I, Robot


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If you've seen the film A.I., you may recall the holographic librarian that provides pivotal information at various points in the story. In this film, where two powerful creative visions collide like madmen dancing, the holographic librarian may not be the most lasting image. However, it speaks of one basic premise of science fiction: In the future, technology will fulfill all of our desires.

When I was in the sixth grade, I went through an intense period of classic science fiction reading. When I was 12, the future loomed so large, I couldn't dream enough of worlds where the walls were interactive information, and entertainment devices and machines handled all of life's unpleasant tasks. My fondness for the genre remains undiminished (though I'm on to the contemporaries); I recently read The Diamond Age, by Neal Stephenson, in which a grandfather with access to the age's brightest technological minds creates A Young Ladies Illustrated Primer for his granddaughter. When opened, this electronic book bonds with the young lady and becomes a learning tool for her alone. It spins tales suited to the age of the child and to her individual abilities. If, for example, the young lady who cannot read, the primer will first teach her and then progress with her in order to provide valuable knowledge and challenge her in ways this mediated future-world would not.

Eventually the grandfather discovers that the primer—in order to accomplish what he envisioned—has to be more than digital information with cross-referenced links and interactive features. To help the young lady grow up to be a leader, he finds he must employ a full-time "reactive" person who participates in delivering the information via the primer interface.

While Kubrick, in creating his A.I. concept, and Spielberg, in bringing it to fruition on-screen, found little time to explore the life of the holographic librarian—the idea stayed with me while I was reading about the primer. I subsequently saw an article about robots tending the library stacks at Johns Hopkins University and another about deploying these robot librarians. It seems that the main library at Johns Hopkins is running out of room to store new books and research materials and physical expansion in its crowded city neighborhood is almost impossible. As a result, library administrators moved to a storage facility six miles away from much of the material scholars need to do their work. Workers in that facility respond to requests for stored materials by going to the stacks to retrieve stored research for students. Twice daily, the materials are loaded into a van and driven to the main library.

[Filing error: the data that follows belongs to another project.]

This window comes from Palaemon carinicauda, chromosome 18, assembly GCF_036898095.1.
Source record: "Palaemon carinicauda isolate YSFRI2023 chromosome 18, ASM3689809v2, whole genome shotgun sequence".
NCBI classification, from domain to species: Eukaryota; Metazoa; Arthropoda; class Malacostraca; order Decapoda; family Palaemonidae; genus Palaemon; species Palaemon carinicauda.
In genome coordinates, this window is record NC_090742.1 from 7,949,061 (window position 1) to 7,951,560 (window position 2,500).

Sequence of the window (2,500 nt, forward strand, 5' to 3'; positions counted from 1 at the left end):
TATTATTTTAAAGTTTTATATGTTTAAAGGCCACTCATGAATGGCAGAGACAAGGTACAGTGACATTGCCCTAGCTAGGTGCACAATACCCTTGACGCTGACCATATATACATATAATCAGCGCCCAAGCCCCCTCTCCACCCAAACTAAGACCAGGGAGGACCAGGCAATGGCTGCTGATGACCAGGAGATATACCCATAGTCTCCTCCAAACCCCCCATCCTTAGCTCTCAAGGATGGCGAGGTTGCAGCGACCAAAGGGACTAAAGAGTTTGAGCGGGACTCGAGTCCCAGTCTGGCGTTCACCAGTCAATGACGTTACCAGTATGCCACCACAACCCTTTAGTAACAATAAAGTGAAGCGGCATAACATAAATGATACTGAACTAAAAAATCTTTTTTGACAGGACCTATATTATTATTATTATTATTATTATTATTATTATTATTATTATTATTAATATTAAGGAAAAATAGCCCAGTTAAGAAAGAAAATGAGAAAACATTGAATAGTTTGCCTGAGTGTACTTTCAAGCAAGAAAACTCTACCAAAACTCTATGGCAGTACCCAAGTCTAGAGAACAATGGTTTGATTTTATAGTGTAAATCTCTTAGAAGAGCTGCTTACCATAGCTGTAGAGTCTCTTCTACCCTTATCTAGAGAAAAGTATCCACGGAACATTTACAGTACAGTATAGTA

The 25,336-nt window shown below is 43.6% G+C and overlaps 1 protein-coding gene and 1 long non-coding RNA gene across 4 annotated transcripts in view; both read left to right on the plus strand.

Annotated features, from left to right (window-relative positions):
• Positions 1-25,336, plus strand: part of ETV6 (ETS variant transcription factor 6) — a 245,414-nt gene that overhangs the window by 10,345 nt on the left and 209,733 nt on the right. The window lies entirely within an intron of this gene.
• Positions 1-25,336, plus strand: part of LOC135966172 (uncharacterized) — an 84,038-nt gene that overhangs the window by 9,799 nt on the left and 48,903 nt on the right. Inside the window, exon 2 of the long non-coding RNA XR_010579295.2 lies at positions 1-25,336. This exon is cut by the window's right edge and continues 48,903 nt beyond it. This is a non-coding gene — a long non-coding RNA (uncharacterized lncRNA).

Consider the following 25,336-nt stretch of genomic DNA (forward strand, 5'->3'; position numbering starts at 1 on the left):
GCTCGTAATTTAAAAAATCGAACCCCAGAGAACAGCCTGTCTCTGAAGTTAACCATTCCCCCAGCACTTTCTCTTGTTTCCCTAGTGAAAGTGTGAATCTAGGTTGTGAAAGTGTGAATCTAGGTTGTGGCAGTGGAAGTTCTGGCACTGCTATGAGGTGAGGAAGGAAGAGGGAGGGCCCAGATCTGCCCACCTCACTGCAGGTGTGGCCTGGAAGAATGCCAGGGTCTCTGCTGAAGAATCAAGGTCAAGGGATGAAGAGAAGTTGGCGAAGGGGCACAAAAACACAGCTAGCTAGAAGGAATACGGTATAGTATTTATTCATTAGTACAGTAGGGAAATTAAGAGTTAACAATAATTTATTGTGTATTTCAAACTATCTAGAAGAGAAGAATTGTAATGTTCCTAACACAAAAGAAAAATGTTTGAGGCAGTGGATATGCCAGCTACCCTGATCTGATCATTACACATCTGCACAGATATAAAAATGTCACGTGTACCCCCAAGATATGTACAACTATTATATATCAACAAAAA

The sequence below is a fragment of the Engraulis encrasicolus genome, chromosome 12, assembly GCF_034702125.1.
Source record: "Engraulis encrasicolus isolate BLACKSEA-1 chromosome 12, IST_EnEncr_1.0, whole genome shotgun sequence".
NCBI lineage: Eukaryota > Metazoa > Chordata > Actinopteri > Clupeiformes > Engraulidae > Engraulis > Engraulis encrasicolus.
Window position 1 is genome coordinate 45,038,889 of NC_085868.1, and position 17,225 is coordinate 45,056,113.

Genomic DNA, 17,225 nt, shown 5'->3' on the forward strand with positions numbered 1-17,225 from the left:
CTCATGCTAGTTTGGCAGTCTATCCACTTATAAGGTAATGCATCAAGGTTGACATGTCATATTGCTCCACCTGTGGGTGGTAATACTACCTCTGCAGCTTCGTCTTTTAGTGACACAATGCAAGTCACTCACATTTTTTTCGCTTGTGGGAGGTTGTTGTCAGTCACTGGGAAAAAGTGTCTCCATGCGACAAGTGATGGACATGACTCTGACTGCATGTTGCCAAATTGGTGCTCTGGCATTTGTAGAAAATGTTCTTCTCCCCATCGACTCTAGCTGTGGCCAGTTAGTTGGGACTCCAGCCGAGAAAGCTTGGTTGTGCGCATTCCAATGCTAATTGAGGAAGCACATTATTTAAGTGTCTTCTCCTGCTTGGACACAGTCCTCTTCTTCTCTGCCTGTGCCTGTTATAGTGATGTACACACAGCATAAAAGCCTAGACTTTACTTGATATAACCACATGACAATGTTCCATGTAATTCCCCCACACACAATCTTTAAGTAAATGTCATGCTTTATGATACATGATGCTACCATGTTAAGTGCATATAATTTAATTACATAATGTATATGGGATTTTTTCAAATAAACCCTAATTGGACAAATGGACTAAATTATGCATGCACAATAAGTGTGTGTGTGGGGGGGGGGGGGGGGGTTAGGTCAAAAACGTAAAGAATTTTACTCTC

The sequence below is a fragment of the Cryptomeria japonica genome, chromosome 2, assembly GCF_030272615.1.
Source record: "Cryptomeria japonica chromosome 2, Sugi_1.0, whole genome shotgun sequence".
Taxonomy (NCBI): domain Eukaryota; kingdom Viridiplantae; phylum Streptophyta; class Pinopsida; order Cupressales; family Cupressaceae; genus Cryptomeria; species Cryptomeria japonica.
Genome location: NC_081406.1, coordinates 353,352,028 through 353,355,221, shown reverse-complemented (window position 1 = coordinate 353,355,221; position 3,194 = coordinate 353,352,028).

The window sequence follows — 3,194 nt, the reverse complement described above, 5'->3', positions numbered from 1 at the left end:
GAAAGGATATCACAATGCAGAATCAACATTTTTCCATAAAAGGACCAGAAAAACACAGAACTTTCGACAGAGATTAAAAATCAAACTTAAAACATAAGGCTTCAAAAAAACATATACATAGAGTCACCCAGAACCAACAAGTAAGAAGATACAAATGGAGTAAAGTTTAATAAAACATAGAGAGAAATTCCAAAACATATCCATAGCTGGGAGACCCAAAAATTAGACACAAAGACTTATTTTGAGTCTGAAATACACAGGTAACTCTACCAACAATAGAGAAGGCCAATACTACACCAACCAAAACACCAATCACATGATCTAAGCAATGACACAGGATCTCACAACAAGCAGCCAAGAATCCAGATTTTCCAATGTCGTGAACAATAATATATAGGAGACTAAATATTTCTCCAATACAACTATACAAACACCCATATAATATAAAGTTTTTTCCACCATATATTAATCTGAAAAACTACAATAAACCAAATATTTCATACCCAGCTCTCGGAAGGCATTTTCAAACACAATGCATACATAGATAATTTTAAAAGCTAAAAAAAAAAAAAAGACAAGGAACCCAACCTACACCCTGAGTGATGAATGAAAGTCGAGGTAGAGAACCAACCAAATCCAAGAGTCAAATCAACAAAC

Dissatisfied with this rather cumbersome solution, Hopkins researchers decided to create a robot librarian. And they've already designed a robot that can locate a user-requested book, remove it from the shelf, and carry it to a nearby scanning station. In the final version of this system, the Hopkins' team plans to have a second robot at the scanning station, which would scan specific pages from the book the user is interested in. The user would then be able to browse through the book over the Internet from any location.

Along with providing convenient access to books and journals, systems like this could enable libraries to convert large volumes of printed material into digital format, with robots doing the labor-intensive scanning work. Now, who's going to argue against providing increased access to information? Or against machines providing otherwise time-consuming and mind-numbing labor? One article quoted a Hopkins staff member as saying, "I believe that you're going to see a future of libraries where there isn't as much direct contact with the knowledge and the materials that contain information. Those will be in remote facilities and... libraries will become portals to information resources."

But is information, unattended, knowledge? Leave aside, for the moment, the tactile experience of an ancient book or rare volume, the sense of place and history the binding, paper, even the typeface can provide. Information in and of itself—just floating about waiting for us to pass through it and magically absorb it—is about as useful as asking a holographic librarian to tea. And, as another basic premise of science fiction goes: As we delegate all mundane tasks to automatons to make our lives easier (and arguably better), so will we relegate "the human touch" or even some part of humanity itself. As Spielberg demonstrated in his clumsy computer-aided realization of Kubrick's clumsy psychological vision, just throwing technology at a story will never really bring it to life.